Moreover, it is worth remembering that while path dependency is real and not to be gainsaid, people can change their minds and their career paths. There has long been, for instance, a well-greased revolving door between universities and government and, to a lesser extent, between FFRDCs and universities (and government).
Finally, for what it’s worth, research suggests that what one is doing tends to trump where one is doing it in terms of job satisfaction. So wherever one lands and whatever path one chooses, I recommend focusing on big (and under-examined) problems that matter and for which we lack good or sufficient solutions.
5) Would you say that your experience at SSP has continued to influence your current position. What key concepts or values from SSP have served you well in your current position?
SSP continues to strongly influence my career and my life more generally. Professionally, I regularly employ what I learned as an SSPer with regard to: how to identify questions and puzzles that bear tackling; how to think about the right—as opposed to simply the most expedient—ways to answer those questions; when to question conventional wisdom—or “call BS”—as well as when to embrace shared wisdom to build broader consensus and cumulative knowledge; and how and why it is critical to leverage and disseminate practical, policy-relevant findings not only within academia, but also far beyond “the ivory tower.”
On a more personal and/or hybrid level, the norms of cohort colleagiality (over competition) and of providing tough, but constructive, criticism are strongly held by SSPers, and I continue to fervently embrace them. Many of my most trusted colleagues and critiquers are SSP-affiliated faculty and students. They made my time in graduate school intellectually rich and rewarding and also a tremendous amount of fun, which is not something everyone can say about their time in graduate school. Though those of us who were students together have dispersed around the country and the globe, connections with many remain strong. And through my continued affiliation with the program, I have come to know some long-time faculty even better and have also learned from and benefited from meeting newer “generations” of students and faculty.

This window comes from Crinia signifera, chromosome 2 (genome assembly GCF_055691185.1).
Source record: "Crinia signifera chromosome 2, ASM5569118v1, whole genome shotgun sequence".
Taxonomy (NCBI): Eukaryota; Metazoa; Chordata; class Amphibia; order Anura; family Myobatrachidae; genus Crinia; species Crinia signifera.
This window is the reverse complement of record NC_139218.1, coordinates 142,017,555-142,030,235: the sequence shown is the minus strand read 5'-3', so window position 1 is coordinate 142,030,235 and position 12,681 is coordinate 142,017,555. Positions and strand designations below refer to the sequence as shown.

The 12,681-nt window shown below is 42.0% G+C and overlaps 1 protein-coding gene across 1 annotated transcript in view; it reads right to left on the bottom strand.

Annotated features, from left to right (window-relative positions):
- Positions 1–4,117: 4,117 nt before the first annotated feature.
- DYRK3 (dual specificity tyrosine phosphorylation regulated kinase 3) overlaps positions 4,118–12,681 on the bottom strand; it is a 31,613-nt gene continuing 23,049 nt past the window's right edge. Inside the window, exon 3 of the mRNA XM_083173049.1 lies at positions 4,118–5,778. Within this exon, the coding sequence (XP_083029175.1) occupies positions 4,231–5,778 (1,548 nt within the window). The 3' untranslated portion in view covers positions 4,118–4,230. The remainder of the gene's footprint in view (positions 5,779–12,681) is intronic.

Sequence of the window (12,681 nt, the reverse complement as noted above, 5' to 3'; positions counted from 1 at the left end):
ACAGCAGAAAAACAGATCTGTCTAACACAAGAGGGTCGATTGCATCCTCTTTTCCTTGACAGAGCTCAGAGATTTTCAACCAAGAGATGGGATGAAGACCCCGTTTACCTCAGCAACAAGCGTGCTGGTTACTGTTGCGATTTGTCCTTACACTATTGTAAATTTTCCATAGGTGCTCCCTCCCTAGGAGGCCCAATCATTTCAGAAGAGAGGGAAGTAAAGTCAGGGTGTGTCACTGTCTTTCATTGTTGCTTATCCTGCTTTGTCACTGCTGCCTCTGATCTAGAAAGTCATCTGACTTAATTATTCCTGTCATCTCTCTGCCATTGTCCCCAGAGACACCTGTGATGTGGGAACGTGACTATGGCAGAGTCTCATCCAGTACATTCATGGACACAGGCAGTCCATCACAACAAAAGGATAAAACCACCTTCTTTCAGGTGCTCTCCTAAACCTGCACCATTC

6) One of the primary premises of the MIT SSP is “War is an extension of politics. Politics causes wars. Policy must be the governing force.” Can you explain how, in your experience, this has been true or false? What has been your own experience?
Although there is an awful lot of material embedded in these three deceptively simple declarative sentences, I would say the premise is true because at heart almost everything is a question of politics: Who has power? What are they doing with it? How is it wielded and/or distributed?And what does this distribution and set of behaviors mean for the present and the future? Disagreements over power and policy can be adjudicated through voice and/or violence, but in the end, whether domestically or internationally, it is all, as Harold Lasswell put it, a question of “who gets what, when, how.”
7) What is the part of your current position that you think allows you the most satisfaction and/or dissatisfaction and why?
I don’t know that I can isolate the single thing that gives me most in my job(s) other than to say that overall I feel extraordinarily lucky to have a vocation that is also one of my avocations. It is a rare privilege to be paid to study, read and write about things that interest, puzzle and madden me.
On the other hand, I can readily identify what I like least about academe—in a word, grading.